State starts new unit to combat cyberattacks
The N.C. Department of Public Safety is partnering with the N.C. Department of Information Technology to combat the growing threat of cyberattacks. A new entity – housed in the State Bureau of Investigation’s N.C Information Sharing and Analysis Center (ISAAC) – will focus on promoting cyber awareness and information sharing and to provide actionable cyberintelligence to private and public sector partners and citizens.
The new cyber unit will be led by Thomas McGrath, who will work as part of the DPS Information Security Office. McGrath and his team will work with federal, state and local partners including the North Carolina National Guard, Department of Homeland Security, FBI, SBI, U.S. Secret Service, Multi-State Information Sharing and Analysis Center (MS-ISAC) and others to thwart cyberattacks. McGrath is a veteran of the Federal Bureau of Investigation who served as a Special Agent with the FBI National Computer Crime Squad at the FBI Washington Field Office before transferring to the Raleigh Resident Agency of the FBI’s Charlotte Division in 2000. Since then, he has worked on the Cyber Crime Squad and most recently was the FBI’s representative at the N.C. ISAAC Fusion Center. McGrath assumed his duties at DPS on March 19.
“This new unit is critical due to the growing number of threats launched against our cyber infrastructure in recent years,” said Public Safety Secretary Erik A. Hooks. “We at DPS and the SBI are excited to be working with N.C. DIT and our other partners on this significant improvement in our cyber threat-management capability. Tom McGrath’s experience with counterterrorism and cybercrime investigations at the FBI goes back more than 20 years. That, plus his recent experience with the FBI at the N.C. Fusion Center, make him a perfect leader for this new team.”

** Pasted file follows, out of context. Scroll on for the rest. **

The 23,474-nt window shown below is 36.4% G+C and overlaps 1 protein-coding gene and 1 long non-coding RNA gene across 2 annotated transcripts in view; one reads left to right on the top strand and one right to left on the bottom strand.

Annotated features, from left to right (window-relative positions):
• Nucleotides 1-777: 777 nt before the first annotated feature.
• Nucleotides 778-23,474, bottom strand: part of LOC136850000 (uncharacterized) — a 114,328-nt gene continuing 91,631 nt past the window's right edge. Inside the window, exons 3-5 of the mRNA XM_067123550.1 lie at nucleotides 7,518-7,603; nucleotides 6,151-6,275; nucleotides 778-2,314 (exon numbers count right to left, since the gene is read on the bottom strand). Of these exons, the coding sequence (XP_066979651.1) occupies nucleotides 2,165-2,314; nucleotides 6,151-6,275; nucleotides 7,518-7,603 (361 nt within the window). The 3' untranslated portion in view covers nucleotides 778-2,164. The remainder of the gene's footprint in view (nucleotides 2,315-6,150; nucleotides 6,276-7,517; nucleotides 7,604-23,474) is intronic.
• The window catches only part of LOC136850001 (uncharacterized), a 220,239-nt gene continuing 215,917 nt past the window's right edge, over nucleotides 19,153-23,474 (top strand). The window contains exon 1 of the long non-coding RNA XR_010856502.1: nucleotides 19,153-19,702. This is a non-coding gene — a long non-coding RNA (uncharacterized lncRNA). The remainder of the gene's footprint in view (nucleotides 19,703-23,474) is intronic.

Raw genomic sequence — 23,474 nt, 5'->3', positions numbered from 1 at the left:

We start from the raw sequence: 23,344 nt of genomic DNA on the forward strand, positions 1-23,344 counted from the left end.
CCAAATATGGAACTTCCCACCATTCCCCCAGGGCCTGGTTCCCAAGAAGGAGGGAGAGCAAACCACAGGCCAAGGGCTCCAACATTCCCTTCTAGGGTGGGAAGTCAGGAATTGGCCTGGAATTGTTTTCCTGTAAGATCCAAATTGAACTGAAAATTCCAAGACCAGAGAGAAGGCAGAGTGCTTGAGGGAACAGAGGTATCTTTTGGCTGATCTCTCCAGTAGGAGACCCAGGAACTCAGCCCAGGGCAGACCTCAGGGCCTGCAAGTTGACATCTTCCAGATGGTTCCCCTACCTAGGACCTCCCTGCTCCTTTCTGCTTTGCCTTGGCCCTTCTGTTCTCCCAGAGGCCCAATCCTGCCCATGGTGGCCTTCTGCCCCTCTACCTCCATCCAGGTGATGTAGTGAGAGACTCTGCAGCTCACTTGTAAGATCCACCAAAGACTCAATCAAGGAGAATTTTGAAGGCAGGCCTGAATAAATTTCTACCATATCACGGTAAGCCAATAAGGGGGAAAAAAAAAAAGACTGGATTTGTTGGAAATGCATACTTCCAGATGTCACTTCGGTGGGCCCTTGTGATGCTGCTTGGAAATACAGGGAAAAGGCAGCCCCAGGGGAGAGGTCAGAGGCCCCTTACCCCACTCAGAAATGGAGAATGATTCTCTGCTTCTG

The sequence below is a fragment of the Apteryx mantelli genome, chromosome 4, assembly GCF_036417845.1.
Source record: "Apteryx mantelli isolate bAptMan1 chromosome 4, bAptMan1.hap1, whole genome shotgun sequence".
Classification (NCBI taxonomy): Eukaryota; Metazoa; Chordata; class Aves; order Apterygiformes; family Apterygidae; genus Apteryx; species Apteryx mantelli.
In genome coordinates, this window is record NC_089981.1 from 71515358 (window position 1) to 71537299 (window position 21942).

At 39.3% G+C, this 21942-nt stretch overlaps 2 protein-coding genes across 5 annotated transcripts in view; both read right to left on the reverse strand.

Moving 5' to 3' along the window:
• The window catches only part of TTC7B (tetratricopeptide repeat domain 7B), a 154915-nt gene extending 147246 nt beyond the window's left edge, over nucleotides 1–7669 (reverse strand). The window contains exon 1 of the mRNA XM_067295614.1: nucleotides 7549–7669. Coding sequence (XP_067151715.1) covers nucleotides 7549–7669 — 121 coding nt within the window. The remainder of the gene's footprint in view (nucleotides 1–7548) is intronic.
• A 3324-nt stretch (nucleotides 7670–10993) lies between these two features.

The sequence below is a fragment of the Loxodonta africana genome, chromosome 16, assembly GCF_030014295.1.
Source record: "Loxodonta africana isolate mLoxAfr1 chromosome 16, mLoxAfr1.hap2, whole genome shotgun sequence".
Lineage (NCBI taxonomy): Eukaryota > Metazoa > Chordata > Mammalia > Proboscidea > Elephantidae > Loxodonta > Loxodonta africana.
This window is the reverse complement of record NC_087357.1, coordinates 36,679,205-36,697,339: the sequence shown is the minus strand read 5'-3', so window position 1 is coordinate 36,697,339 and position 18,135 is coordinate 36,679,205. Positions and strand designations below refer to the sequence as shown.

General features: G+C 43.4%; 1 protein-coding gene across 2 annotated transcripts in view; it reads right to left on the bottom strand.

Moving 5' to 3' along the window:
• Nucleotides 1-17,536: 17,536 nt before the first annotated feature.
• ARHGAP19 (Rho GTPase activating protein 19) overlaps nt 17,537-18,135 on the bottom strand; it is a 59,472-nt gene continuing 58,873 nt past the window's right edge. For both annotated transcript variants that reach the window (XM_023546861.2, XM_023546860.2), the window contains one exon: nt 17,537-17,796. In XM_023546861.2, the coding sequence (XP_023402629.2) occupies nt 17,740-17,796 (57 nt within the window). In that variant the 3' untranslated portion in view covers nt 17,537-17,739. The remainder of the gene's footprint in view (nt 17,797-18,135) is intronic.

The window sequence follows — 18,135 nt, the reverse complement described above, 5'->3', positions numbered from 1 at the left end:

State officials say that recent ransomware attacks like the one in Mecklenburg County in December 2017 and a later one in Davidson County this February highlight the need for a more coordinated response to such threats.
“The state continues to face a growing threat from cyberattacks,” said N.C. Department of Information Technology Secretary Eric Boyette. “This effort will help us to better guard against cyber threats and to increase information sharing of threat vectors and cyber actor actions across multiple state entities and boundaries. It will also increase the speed of information sharing and help place needed focus on local government and citizen outreach. With the increased coordination and sharing of information will come an increase in the speed with which we can detect, identify and recover from cyber incidents.”
McGrath will be responsible for ensuring that relevant, actionable information and intelligence related to global, domestic and jurisdictional cyber threats is provided to public safety officials in a timely manner.
“This includes furthering the Fusion Center’s cyber goals and supervising analysts, managing outreach to partners and directing the collection and analysis of cyberthreat intelligence,” said Chief State Risk Officer Maria Thompson.
The N.C. ISAAC Fusion Center works with local, state and federal law enforcement agencies in the fight against terrorism and criminal activity by sharing information.
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